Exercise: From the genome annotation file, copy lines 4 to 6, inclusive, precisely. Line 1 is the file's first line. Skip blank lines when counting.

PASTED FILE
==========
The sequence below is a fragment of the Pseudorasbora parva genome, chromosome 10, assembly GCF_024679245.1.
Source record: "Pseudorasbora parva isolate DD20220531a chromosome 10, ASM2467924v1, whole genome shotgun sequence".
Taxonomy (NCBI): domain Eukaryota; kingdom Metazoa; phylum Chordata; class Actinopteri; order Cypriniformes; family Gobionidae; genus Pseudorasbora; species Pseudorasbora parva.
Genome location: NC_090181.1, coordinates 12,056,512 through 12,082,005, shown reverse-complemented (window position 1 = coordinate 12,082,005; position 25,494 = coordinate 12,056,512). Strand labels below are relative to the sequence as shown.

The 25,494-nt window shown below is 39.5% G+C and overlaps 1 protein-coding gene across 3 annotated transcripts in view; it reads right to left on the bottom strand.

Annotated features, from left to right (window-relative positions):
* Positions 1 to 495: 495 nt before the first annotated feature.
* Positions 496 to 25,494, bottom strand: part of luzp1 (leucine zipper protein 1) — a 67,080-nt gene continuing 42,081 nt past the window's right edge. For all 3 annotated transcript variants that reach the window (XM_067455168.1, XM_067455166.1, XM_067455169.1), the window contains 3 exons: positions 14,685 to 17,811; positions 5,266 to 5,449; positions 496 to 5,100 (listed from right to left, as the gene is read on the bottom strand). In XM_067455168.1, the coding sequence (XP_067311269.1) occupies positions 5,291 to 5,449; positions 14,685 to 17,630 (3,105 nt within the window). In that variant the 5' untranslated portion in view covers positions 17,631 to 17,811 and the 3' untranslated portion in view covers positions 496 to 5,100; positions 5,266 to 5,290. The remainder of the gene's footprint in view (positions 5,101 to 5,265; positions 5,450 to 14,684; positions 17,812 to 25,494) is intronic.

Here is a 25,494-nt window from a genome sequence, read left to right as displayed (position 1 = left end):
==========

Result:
Genome location: NC_090181.1, coordinates 12,056,512 through 12,082,005, shown reverse-complemented (window position 1 = coordinate 12,082,005; position 25,494 = coordinate 12,056,512). Strand labels below are relative to the sequence as shown.

The 25,494-nt window shown below is 39.5% G+C and overlaps 1 protein-coding gene across 3 annotated transcripts in view; it reads right to left on the bottom strand.

Annotated features, from left to right (window-relative positions):